Sally Yates, a 27-year veteran of the U.S. Department of Justice, spent more than two decades as a federal prosecutor in Georgia and was appointed U.S. Deputy Attorney General in 2015 by President Barack Obama. She was named acting U.S. Attorney General in January 2017 and served in that position for just 10 days before being fired for defying the Trump administration’s controversial travel ban—an executive order temporarily halting entrance to the United States from seven predominantly Muslim countries. Yates’s talk, “Principles Not Policy: Essential Norms in Preserving the Rule of Law,” will be moderated Lawrence A. Rosenwald, Anne Pierce Rogers Professor of American Literature, professor of English, and co-director of the Peace and Justice Studies program at Wellesley. The talk will be followed by a lunch with the fellows, who will have an opportunity to converse with Yates directly.

Albright Institute Director Joanne Murray said, “No one represents the mission of the Albright Institute better than Sally Yates—cultivating in fellows the habits of principled clarity, bold service, and courageous action to shape a better world.”

During her time as undersecretary of state, Wendy Sherman was the lead U.S. negotiator in the landmark nuclear agreement with Iran. For this and other diplomatic accomplishments, Sherman was awarded the National Security Medal by President Obama. According to Murray, Sherman “demonstrated the ability to bring opposing countries to consensus and to forge trust. She will share what deliberative negotiating means as Albright Fellows sort through potential policy solutions to the problems posed to them.”

The January 16 panel led by Professor Katharine H.S. Moon, “Beyond the Headlines: Understanding Korea,” will feature three panelists: Jieun Baek, a Ph.D. candidate in public policy at the University of Oxford, former research fellow at the Belfer Center for Science and International Affairs at Harvard, and author of North Korea’s Hidden Revolution: How the Information Underground is Transforming a Closed SocietyMelissa Hanham, senior research associate in the East Asia Nonproliferation Program; and a third panelist, who works on a variety of causes related to human rights issues, including rights for North Korean defectors in South Korea.

In addition to Yates, Sherman, and these experts, this year’s program will feature an array of other distinguished individuals, including Anne Richard, U.S. assistant secretary of state for population, refugees, and migration from 2012 to 2017, and Jonathan Zittrain, George Bemis Professor of International Law at Harvard Law School and professor at the Harvard Kennedy School of Government, and faculty director of the Berkman Klein Center for Internet and Society.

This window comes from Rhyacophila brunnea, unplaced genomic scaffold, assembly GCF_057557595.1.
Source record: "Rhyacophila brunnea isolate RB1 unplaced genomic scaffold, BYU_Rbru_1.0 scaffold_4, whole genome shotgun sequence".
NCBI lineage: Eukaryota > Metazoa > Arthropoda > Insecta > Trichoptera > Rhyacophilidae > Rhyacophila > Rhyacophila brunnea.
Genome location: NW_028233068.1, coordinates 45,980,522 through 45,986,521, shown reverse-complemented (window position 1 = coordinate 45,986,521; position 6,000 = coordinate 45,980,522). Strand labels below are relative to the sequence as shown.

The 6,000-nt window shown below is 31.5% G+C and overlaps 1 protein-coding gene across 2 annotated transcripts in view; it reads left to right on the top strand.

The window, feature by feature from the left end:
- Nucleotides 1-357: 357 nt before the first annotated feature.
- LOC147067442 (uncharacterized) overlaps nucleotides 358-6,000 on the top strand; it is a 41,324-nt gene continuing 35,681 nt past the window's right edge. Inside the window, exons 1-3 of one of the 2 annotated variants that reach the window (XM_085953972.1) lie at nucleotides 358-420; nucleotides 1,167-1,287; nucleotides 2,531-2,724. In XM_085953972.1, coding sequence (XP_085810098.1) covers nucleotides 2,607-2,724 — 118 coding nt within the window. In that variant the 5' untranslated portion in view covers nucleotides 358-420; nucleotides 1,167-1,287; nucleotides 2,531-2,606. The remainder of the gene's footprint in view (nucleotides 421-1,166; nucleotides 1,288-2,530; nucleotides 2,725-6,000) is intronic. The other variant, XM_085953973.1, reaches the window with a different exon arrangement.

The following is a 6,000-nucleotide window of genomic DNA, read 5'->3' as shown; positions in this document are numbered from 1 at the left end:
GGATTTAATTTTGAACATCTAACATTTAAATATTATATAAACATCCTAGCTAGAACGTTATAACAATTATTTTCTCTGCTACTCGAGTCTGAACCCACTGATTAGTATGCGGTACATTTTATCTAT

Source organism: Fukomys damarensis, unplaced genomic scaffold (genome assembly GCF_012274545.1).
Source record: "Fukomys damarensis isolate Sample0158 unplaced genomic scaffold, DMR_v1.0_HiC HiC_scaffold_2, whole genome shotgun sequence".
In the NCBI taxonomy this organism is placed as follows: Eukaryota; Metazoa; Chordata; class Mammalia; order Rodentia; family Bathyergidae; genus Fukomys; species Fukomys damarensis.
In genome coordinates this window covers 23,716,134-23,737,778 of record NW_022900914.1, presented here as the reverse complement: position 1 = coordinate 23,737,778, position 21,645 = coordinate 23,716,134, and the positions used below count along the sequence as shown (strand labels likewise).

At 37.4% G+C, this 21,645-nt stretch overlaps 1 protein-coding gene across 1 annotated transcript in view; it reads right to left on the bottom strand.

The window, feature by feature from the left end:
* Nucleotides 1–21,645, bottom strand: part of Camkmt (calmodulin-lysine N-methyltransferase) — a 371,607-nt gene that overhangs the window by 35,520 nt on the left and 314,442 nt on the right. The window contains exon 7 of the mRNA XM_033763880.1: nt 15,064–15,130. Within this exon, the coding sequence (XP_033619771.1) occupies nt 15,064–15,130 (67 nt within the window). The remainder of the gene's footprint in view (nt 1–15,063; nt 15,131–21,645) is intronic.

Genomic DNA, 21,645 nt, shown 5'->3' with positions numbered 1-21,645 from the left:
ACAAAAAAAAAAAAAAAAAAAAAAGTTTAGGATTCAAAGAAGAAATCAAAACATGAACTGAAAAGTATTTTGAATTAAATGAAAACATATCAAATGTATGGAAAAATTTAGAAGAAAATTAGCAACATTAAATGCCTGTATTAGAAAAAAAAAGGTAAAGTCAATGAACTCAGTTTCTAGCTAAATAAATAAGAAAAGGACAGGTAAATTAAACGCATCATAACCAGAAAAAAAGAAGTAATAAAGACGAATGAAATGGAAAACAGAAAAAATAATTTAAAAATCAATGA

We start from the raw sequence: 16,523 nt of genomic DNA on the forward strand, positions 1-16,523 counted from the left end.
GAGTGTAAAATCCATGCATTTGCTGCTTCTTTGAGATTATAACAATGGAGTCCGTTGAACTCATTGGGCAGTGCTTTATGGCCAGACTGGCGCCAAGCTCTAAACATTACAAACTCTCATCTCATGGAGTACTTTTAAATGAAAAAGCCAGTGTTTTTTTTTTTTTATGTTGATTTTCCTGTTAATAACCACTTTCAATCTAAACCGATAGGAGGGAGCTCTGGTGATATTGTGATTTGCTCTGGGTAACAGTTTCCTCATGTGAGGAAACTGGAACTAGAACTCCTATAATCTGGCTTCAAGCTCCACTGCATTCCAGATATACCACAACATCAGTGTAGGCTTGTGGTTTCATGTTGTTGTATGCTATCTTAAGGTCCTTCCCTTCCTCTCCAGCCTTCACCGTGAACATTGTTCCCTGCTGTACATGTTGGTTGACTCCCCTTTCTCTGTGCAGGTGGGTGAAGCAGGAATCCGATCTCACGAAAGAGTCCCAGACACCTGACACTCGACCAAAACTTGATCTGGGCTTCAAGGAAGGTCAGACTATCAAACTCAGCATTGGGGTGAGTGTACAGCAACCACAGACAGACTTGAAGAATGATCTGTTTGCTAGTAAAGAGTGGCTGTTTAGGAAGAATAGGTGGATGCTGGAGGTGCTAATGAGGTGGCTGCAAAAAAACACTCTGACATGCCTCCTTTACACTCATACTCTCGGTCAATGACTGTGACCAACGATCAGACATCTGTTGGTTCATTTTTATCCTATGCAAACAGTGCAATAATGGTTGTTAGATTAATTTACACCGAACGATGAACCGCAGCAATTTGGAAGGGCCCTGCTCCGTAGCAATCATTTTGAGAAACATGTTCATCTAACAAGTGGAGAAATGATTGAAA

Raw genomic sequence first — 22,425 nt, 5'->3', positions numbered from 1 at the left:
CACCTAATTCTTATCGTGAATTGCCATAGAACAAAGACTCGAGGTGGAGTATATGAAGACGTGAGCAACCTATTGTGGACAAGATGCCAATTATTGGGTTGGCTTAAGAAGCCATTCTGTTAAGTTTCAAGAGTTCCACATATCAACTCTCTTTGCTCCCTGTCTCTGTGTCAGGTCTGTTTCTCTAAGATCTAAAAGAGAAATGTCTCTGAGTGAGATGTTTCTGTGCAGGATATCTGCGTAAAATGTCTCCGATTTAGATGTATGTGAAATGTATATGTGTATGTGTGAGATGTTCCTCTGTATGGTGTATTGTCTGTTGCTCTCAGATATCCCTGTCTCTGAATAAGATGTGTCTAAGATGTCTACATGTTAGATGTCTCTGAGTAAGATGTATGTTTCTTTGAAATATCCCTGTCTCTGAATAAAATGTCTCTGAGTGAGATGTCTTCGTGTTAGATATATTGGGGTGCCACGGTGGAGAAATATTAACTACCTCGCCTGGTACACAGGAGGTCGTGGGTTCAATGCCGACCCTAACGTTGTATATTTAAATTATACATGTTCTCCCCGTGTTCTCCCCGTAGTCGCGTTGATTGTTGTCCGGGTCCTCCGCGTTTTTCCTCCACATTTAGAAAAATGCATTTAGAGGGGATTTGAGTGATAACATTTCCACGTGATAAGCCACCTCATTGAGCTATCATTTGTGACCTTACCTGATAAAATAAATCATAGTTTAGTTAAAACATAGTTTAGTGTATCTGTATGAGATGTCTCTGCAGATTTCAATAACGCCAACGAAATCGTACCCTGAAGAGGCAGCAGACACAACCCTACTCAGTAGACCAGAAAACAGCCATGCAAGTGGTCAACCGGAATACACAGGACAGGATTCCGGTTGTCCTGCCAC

About the Albright Institute

The Madeleine Korbel Albright Institute for Global Affairs at Wellesley College supports the College’s mission of educating students for leadership in an increasingly complex and interconnected global environment. The program combines the intellectual resources of faculty from Wellesley, researchers from the Wellesley Centers for Women, and leading alumnae and other practitioners and policy makers in the fields of international relations and public policy.

About Wellesley College

Since 1875, Wellesley College has been a leader in providing an excellent liberal arts education for women who will make a difference in the world. Its 500-acre campus near Boston is home to 2,400 undergraduate students from all 50 states and 75 countries.

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ABA × Congress

ABA urges Congress to apply pass-through tax reductions to professional service businesses on nondiscriminatory basis

American Bar Association President Hilarie Bass sent a letter today to House and Senate conferees for H.R. 1, the “Tax Cuts and Jobs Act,” urging them to adopt the Senate’s version of “pass-through” business tax relief.

The ABA’s letter also urged the conferees to apply the tax relief to all pass-through entities — including law firms and all other types of professional service businesses — on an equal and nondiscriminatory basis.

The full letter can be found here.

Go to www.abalegalfactcheck.com for the ABA’s new feature that cites case and statutory law and other legal precedents to distinguish legal fact from fiction.

With more than 400,000 members, the American Bar Association is one of the largest voluntary professional membership organizations in the world. As the national voice of the legal profession, the ABA works to improve the administration of justice, promotes programs that assist lawyers and judges in their work, accredits law schools, provides continuing legal education, and works to build public understanding around the world of the importance of the rule of law. View our privacy statement online. Follow the latest ABA news at www.americanbar.org/news and on Twitter @ABANews.